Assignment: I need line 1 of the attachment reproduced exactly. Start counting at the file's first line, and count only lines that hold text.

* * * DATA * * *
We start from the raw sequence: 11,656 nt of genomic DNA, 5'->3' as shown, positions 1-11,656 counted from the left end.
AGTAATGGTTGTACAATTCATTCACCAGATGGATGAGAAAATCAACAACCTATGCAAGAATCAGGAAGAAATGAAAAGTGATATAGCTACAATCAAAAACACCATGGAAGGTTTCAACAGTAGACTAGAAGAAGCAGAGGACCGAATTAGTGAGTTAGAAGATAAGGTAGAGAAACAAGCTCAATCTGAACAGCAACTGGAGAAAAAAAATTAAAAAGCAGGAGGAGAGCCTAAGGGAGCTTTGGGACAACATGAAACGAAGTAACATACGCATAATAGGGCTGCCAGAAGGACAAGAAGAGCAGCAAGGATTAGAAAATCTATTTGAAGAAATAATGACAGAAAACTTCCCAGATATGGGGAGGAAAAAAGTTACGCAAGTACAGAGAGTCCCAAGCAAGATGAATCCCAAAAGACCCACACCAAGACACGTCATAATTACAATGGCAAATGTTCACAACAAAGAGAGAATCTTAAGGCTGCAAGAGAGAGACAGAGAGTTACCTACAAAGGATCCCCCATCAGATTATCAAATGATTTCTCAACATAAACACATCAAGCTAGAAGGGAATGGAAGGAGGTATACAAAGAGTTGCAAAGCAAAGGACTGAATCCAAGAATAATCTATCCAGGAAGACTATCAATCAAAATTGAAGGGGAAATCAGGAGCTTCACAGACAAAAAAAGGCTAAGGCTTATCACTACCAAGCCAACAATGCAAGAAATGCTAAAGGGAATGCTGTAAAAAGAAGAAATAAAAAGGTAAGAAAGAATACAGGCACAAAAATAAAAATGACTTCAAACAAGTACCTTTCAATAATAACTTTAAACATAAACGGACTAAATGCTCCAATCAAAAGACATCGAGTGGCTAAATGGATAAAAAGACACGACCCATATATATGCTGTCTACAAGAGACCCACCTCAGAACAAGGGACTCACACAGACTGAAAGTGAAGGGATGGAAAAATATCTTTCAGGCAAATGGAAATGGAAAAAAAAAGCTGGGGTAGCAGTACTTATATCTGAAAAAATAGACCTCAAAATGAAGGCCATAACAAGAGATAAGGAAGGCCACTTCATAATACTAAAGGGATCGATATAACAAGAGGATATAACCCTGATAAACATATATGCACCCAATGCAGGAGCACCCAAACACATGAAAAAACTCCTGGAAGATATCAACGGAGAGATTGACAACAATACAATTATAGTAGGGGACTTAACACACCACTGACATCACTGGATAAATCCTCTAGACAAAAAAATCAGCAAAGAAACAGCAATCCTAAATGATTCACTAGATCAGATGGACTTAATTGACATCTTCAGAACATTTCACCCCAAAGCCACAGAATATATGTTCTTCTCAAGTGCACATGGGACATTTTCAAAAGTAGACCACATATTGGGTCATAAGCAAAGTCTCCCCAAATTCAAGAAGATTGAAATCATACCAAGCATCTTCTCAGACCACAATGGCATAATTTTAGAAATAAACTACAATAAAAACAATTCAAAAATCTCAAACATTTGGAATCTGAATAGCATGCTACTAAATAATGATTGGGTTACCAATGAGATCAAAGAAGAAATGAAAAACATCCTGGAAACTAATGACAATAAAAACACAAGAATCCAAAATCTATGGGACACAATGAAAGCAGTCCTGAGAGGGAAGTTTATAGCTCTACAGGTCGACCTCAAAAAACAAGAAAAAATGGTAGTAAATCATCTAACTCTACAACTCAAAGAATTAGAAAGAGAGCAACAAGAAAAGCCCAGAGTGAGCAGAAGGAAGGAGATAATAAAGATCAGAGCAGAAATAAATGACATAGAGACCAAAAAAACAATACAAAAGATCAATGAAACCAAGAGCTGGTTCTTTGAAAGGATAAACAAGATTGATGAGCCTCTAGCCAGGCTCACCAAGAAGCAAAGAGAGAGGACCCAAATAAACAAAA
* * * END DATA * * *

We start from the raw sequence: 11,656 nt of genomic DNA, 5'->3' as shown, positions 1-11,656 counted from the left end.